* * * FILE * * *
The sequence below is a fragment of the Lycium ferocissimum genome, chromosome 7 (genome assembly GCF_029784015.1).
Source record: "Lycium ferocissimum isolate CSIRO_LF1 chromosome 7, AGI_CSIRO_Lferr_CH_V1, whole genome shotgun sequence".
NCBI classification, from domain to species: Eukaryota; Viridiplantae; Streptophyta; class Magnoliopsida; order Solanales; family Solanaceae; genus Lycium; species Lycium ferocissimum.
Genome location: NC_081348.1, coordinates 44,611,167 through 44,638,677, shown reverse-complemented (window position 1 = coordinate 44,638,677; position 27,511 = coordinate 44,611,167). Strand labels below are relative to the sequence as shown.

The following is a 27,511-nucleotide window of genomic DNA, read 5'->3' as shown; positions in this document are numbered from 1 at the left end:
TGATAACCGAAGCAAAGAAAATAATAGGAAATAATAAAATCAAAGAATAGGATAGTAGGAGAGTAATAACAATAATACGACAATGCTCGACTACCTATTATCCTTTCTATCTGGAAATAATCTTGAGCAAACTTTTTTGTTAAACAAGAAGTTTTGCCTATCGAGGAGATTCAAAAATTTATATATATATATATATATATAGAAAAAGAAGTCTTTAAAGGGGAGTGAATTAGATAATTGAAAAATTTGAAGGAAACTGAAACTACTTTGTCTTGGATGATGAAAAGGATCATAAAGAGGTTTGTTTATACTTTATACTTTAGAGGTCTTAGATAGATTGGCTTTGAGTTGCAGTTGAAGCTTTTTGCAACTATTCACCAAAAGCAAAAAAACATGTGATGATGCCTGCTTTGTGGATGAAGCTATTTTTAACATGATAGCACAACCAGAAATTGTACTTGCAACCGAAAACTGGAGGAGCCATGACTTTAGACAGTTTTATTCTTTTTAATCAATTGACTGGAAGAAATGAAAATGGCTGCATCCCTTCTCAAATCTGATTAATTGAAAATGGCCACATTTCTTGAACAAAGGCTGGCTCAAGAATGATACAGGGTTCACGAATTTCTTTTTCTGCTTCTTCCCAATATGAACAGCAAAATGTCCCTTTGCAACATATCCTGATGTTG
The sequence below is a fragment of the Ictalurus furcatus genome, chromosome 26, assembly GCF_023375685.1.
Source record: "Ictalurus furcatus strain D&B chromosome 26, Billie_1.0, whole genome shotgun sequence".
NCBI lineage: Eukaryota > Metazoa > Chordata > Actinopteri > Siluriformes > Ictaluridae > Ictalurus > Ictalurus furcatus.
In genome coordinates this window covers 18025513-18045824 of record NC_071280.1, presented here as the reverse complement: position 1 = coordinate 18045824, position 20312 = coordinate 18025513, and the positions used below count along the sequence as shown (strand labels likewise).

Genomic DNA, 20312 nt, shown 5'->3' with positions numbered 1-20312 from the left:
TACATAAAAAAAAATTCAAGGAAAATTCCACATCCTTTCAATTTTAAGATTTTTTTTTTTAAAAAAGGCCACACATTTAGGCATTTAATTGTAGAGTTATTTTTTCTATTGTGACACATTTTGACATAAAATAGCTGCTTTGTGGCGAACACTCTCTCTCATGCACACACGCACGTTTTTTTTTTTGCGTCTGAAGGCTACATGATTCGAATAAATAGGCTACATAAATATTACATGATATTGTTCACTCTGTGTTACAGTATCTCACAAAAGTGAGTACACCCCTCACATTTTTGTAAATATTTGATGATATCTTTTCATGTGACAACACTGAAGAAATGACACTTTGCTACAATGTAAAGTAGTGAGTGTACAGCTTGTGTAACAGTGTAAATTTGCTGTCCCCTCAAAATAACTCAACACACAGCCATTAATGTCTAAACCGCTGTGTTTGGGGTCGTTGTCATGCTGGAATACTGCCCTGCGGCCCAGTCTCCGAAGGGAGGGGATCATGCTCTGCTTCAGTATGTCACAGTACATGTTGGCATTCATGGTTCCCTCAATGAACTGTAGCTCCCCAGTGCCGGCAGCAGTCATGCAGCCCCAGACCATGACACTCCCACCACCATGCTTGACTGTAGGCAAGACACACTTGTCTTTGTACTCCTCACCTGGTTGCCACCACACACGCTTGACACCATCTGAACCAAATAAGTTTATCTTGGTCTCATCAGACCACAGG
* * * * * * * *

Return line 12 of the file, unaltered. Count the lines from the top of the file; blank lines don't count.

TACATAAAAAAAAATTCAAGGAAAATTCCACATCCTTTCAATTTTAAGATTTTTTTTTTTAAAAAAGGCCACACATTTAGGCATTTAATTGTAGAGTTATTTTTTCTATTGTGACACATTTTGACATAAAATAGCTGCTTTGTGGCGAACACTCTCTCTCATGCACACACGCACGTTTTTTTTTTTGCGTCTGAAGGCTACATGATTCGAATAAATAGGCTACATAAATATTACATGATATTGTTCACTCTGTGTTACAGTATCTCACAAAAGTGAGTACACCCCTCACATTTTTGTAAATATTTGATGATATCTTTTCATGTGACAACACTGAAGAAATGACACTTTGCTACAATGTAAAGTAGTGAGTGTACAGCTTGTGTAACAGTGTAAATTTGCTGTCCCCTCAAAATAACTCAACACACAGCCATTAATGTCTAAACCGCTGTGTTTGGGGTCGTTGTCATGCTGGAATACTGCCCTGCGGCCCAGTCTCCGAAGGGAGGGGATCATGCTCTGCTTCAGTATGTCACAGTACATGTTGGCATTCATGGTTCCCTCAATGAACTGTAGCTCCCCAGTGCCGGCAGCAGTCATGCAGCCCCAGACCATGACACTCCCACCACCATGCTTGACTGTAGGCAAGACACACTTGTCTTTGTACTCCTCACCTGGTTGCCACCACACACGCTTGACACCATCTGAACCAAATAAGTTTATCTTGGTCTCATCAGACCACAGG